Tag Archives: Neil Gaiman

Ideas Aren’t the Hard Bit, But Require Boredom

In a recent essay on his website, Neil Gaiman rails about the too-frequent question his fans ask: Where do your ideas come from?

Neil Gaiman

Firstly, Neil explains, people don’t like his explanation that he makes them up, “Out of my head”. But more importantly, ideas are not the “hard bit”.

“They’re a small component of the whole. Creating believable people who do more or less what you tell them to is much harder. And hardest by far is the process of simply sitting down and putting one word after another to construct whatever it is you’re trying to build: making it interesting, making it new.”

Then Gaiman was faced with the question posed during a talk with his 7-year-old daughter’s class. This time he decided to answer it as fully as possible.

“You get ideas from daydreaming. You get ideas from being bored. You get ideas all the time. The only difference between writers and other people is we notice when we’re doing it…You get ideas when you ask yourself simple questions. The most important of the questions is just, What if…?”

“You get ideas from being bored…The only difference between writers and other people is we notice when we’re doing it.”

We provide lots of opportunities for budding writers to learn and to write. I wonder, though: is there opportunity  for boredom in this connected culture?

Gaiman goes on to list and illustrate the many questions that spark ideas in the full essay: Where do you get your ideas?

See Gaiman’s booklist on Goodreads.

Via Open Culture

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Filed under Books, Authors & Illustrators, Education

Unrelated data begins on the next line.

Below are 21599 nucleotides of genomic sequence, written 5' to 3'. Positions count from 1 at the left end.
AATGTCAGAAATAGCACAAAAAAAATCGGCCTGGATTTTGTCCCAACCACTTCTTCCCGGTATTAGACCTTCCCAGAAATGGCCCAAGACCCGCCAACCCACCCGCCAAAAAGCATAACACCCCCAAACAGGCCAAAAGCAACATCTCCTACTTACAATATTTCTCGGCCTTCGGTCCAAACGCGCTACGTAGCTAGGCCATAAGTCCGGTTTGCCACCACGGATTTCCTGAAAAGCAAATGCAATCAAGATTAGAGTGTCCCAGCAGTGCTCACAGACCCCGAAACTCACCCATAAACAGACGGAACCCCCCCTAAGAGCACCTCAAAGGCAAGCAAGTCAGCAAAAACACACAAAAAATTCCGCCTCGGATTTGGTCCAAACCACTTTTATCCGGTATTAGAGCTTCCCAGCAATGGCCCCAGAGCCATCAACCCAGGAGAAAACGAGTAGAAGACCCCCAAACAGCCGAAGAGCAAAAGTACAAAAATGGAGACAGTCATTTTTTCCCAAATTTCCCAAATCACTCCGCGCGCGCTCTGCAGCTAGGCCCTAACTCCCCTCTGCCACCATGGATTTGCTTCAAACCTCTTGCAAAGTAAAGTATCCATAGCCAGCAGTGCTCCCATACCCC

Author’s Impassioned Plea for Citizen Action on Libraries & Reading

The following are exerpts from an edited version of Neil Gaiman‘s lecture for the Reading Agency, delivered on Monday October 14 at the Barbican in London. “Neil Gaiman: Why our future depends on libraries, reading and daydreaming: A lecture explaining why using our imaginations, and providing for others to use theirs, is an obligation for all citizens.”

Read the full text at The Guardian.

Neil Gaiman

“Fiction has two uses. Firstly, it’s a gateway drug to reading. The drive to know what happens next, to want to turn the page, the need to keep going, even if it’s hard, because someone’s in trouble and you have to know how it’s all going to end … that’s a very real drive…

“Well-meaning adults can easily destroy a child’s love of reading: stop them reading what they enjoy, or give them worthy-but-dull books that you like, the 21st-century equivalents of Victorian “improving” literature. You’ll wind up with a generation convinced that reading is uncool and worse, unpleasant…

“And the second thing fiction does is to build empathy. When you watch TV or see a film, you are looking at things happening to other people. Prose fiction is something you build up from 26 letters and a handful of punctuation marks, and you, and you alone, using your imagination, create a world and people it and look out through other eyes. You get to feel things, visit places and worlds you would never otherwise know. You learn that everyone else out there is a me, as well. You’re being someone else, and when you return to your own world, you’re going to be slightly changed…

“…our children and our grandchildren are less literate and less numerate than we are. They are less able to navigate the world, to understand it to solve problems. They can be more easily lied to and misled, will be less able to change the world in which they find themselves, be less employable…

“We all – adults and children, writers and readers – have an obligation to daydream. We have an obligation to imagine….”

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Filed under Books, Authors & Illustrators, Education, Reading